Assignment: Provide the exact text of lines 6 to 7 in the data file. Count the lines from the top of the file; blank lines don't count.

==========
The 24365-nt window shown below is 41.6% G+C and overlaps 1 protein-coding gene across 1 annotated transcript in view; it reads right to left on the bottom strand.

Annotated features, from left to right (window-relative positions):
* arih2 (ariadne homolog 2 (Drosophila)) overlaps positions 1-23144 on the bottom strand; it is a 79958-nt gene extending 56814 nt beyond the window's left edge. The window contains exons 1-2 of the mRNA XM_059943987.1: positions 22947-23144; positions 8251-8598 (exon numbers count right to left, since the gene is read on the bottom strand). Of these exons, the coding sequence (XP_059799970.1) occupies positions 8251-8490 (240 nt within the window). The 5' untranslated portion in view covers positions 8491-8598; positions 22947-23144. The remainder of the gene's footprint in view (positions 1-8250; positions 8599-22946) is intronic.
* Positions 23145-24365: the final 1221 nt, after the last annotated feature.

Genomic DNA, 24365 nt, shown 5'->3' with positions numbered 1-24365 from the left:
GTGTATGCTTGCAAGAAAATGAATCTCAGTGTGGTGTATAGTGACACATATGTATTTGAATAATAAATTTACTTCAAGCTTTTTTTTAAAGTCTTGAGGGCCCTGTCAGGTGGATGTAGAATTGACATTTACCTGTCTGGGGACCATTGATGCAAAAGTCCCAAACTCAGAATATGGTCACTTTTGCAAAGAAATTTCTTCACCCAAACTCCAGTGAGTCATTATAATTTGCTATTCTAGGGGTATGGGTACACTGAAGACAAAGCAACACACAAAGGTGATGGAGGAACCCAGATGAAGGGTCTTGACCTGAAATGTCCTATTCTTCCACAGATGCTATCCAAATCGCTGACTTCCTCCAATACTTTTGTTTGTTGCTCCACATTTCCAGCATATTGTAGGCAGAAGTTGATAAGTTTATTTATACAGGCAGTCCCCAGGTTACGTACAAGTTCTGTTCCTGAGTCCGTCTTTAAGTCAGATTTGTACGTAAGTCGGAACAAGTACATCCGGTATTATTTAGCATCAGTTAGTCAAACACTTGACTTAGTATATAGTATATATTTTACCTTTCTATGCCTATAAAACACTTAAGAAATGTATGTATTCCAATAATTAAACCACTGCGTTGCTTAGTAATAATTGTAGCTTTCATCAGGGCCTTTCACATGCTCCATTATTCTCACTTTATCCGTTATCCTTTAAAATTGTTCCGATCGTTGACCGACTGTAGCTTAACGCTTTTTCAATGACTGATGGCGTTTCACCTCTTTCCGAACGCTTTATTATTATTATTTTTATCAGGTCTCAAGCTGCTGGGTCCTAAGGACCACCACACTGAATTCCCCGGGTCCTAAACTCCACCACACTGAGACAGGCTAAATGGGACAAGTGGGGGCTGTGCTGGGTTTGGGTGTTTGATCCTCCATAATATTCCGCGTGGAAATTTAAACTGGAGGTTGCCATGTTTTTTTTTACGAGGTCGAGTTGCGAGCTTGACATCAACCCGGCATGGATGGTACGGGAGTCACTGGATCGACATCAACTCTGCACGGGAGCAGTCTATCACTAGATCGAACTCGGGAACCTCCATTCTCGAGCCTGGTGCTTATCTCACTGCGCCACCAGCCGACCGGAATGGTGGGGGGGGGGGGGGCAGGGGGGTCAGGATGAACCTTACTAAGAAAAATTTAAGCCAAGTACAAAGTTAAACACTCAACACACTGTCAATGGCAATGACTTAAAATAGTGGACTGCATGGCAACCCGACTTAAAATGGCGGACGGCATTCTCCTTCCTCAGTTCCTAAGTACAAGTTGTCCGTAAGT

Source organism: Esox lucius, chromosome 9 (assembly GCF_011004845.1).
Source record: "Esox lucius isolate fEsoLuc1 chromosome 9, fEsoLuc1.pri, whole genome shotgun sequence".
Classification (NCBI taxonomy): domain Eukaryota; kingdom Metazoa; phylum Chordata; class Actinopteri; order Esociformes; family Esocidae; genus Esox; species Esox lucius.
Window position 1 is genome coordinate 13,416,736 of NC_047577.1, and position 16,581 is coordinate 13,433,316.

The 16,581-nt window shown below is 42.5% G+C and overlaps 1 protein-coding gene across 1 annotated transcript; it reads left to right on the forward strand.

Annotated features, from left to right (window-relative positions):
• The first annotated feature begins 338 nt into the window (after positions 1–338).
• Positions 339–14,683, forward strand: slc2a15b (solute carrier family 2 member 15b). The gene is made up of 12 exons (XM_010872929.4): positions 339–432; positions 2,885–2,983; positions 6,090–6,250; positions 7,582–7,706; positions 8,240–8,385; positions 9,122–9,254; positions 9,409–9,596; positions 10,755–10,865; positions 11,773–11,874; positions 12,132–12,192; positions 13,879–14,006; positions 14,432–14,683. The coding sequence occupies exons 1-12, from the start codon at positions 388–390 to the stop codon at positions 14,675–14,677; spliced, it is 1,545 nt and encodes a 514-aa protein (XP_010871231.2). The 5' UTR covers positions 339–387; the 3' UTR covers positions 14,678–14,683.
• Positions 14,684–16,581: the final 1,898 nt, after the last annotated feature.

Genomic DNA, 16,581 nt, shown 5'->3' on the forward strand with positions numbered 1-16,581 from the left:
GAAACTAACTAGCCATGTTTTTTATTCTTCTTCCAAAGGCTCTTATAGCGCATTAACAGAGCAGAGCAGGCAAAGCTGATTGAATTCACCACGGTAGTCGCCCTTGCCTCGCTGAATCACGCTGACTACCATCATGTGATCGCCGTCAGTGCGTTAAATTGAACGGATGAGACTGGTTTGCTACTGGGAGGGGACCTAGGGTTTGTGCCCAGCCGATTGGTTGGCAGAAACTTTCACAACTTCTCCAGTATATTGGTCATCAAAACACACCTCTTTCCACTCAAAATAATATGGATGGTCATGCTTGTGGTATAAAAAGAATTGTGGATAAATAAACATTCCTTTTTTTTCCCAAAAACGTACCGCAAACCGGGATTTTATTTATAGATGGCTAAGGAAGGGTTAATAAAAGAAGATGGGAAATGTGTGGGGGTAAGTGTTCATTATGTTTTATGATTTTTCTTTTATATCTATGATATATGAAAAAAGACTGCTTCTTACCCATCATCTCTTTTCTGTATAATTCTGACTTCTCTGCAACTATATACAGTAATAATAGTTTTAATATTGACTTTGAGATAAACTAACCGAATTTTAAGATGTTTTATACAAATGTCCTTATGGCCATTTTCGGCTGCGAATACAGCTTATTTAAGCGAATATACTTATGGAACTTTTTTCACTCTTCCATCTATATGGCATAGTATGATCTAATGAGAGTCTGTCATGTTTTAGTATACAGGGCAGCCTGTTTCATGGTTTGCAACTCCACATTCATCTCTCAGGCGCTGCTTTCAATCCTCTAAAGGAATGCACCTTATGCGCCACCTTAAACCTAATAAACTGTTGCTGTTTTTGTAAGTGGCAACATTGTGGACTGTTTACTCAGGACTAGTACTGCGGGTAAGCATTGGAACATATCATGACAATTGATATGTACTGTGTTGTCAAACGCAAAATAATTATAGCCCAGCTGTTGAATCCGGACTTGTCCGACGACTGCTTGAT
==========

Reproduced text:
GTGTATGCTTGCAAGAAAATGAATCTCAGTGTGGTGTATAGTGACACATATGTATTTGAATAATAAATTTACTTCAAGCTTTTTTTTAAAGTCTTGAGGGCCCTGTCAGGTGGATGTAGAATTGACATTTACCTGTCTGGGGACCATTGATGCAAAAGTCCCAAACTCAGAATATGGTCACTTTTGCAAAGAAATTTCTTCACCCAAACTCCAGTGAGTCATTATAATTTGCTATTCTAGGGGTATGGGTACACTGAAGACAAAGCAACACACAAAGGTGATGGAGGAACCCAGATGAAGGGTCTTGACCTGAAATGTCCTATTCTTCCACAGATGCTATCCAAATCGCTGACTTCCTCCAATACTTTTGTTTGTTGCTCCACATTTCCAGCATATTGTAGGCAGAAGTTGATAAGTTTATTTATACAGGCAGTCCCCAGGTTACGTACAAGTTCTGTTCCTGAGTCCGTCTTTAAGTCAGATTTGTACGTAAGTCGGAACAAGTACATCCGGTATTATTTAGCATCAGTTAGTCAAACACTTGACTTAGTATATAGTATATATTTTACCTTTCTATGCCTATAAAACACTTAAGAAATGTATGTATTCCAATAATTAAACCACTGCGTTGCTTAGTAATAATTGTAGCTTTCATCAGGGCCTTTCACATGCTCCATTATTCTCACTTTATCCGTTATCCTTTAAAATTGTTCCGATCGTTGACCGACTGTAGCTTAACGCTTTTTCAATGACTGATGGCGTTTCACCTCTTTCCGAACGCTTTATTATTATTATTTTTATCAGGTCTCAAGCTGCTGGGTCCTAAGGACCACCACACTGAATTCCCCGGGTCCTAAACTCCACCACACTGAGACAGGCTAAATGGGACAAGTGGGGGCTGTGCTGGGTTTGGGTGTTTGATCCTCCATAATATTCCGCGTGGAAATTTAAACTGGAGGTTGCCATGTTTTTTTTTACGAGGTCGAGTTGCGAGCTTGACATCAACCCGGCATGGATGGTACGGGAGTCACTGGATCGACATCAACTCTGCACGGGAGCAGTCTATCACTAGATCGAACTCGGGAACCTCCATTCTCGAGCCTGGTGCTTATCTCACTGCGCCACCAGCCGACCGGAATGGTGGGGGGGGGGGGGGCAGGGGGGTCAGGATGAACCTTACTAAGAAAAATTTAAGCCAAGTACAAAGTTAAACACTCAACACACTGTCAATGGCAATGACTTAAAATAGTGGACTGCATGGCAACCCGACTTAAAATGGCGGACGGCATTCTCCTTCCTCAGTTCCTAAGTACAAGTTGTCCGTAAGT

Source organism: Esox lucius, chromosome 9 (assembly GCF_011004845.1).